P4, L22: I don't think that this sentence reflects the nature of the SMOS sea ice thickness retrieval. I suggest that the authors read the paper by Huntemann et al. (2014) they cited and also the paper by Tian-Kunze et al. (2014, The Cryosphere) to describe properly how sea ice thickness information is retrieved using SMOS data.
P5, L4-7: The citations refer to ICESat and CryoSat-2 only. I suggest the authors either remove the other two sensors or they add suitable citations for these other two sensors as well.
P5, L9: The authors could add "radar" in front of "altimeters systems" because they omitted ICESat which had a footprint of about 70 m diameter and ICESat-2 which will have footprints of the order of a few meters.
P6, L11: I suggest to write "A RADARSAT-2 Quad-pol scene ..." instead of "The RADARSAT-2 scene ..."
P6, L12/13: I suggest to omit the "()" around the information about the swath width.
P6, L14-16: Perhaps the authors could underline this statement with a citation?
P10, L17: Perhaps better "We consider the CTLR ..."?
P20, L17/18: The authors could switch the two last elements in this sentence:
"... of brine inclusions reduces due to desalination processes as ice thickness increases."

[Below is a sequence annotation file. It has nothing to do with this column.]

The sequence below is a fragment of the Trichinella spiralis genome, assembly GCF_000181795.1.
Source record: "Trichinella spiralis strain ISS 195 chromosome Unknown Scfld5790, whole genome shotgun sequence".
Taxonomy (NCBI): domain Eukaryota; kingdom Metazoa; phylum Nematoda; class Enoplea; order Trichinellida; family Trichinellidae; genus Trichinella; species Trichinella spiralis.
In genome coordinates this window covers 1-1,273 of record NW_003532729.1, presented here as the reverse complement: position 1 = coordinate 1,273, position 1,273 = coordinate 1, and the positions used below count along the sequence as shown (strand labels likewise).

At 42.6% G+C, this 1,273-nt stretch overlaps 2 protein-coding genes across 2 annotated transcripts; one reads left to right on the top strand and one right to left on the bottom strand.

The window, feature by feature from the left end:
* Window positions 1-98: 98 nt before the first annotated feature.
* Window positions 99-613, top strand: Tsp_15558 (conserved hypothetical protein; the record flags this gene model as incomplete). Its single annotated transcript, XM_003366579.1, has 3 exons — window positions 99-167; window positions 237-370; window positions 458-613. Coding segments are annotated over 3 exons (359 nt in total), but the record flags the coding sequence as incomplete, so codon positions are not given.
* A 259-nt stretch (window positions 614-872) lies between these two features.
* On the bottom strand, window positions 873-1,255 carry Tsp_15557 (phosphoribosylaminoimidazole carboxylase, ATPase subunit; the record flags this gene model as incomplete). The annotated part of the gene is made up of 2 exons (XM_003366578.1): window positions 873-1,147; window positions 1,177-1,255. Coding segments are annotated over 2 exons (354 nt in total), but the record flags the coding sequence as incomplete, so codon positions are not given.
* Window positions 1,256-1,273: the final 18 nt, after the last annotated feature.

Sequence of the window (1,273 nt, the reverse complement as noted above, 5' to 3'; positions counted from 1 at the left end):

Figure 6: What is the motivation to use case 2 (light nilas) here instead of case 3 as is used in Figure 5? Is this to demonstrate the sensitivity (change) for even smoother sea ice than case 3 sea ice?
P21, L16-19 / Figure 7: I have difficulties to understand what the authors say here. The sensitivity of the CP-Ratio to sea ice thickness does not change as function of incidence angle; only the magnitude of the CP-ratio changes. Now: Why is it better to have a high CP-Ratio?
Figure 7 reveals that for thin ice (0.2 m) the sensitivity is larger at smaller (20 degrees) than larger (60 degrees) incidence angle.
Figure 7 starts at 0.2 m but includes annotations for DN and LN, which are both sea ice types with a maximum sea ice thickness below 0.2 m. My understanding so far was that DN is something until about 5 cm while LN goes until 10 cm continued by grey ice and grey-white ice.
P21, L22: Yes, that is true - at least down to sea ice thickness values of about 0.2 m.
P22, L6/7: The sentence: "This regime ..." reads as if the sea ice thickness retrieval would only be possible for the range 0.2 to 0.4 m - which is not the case I assume.
P24, L14/15: I guess the authors meant "... overlain with the EMS flight tracks ..." because I cannot see any sea ice thickness information on Figure 8, bottom.
P24, L20: I suggest to replace "several open water and scattered frazil ice areas" by "several openings" because I doubt that the authors can make a statement about which is open water, which is dark nilas, and which is frazil ice.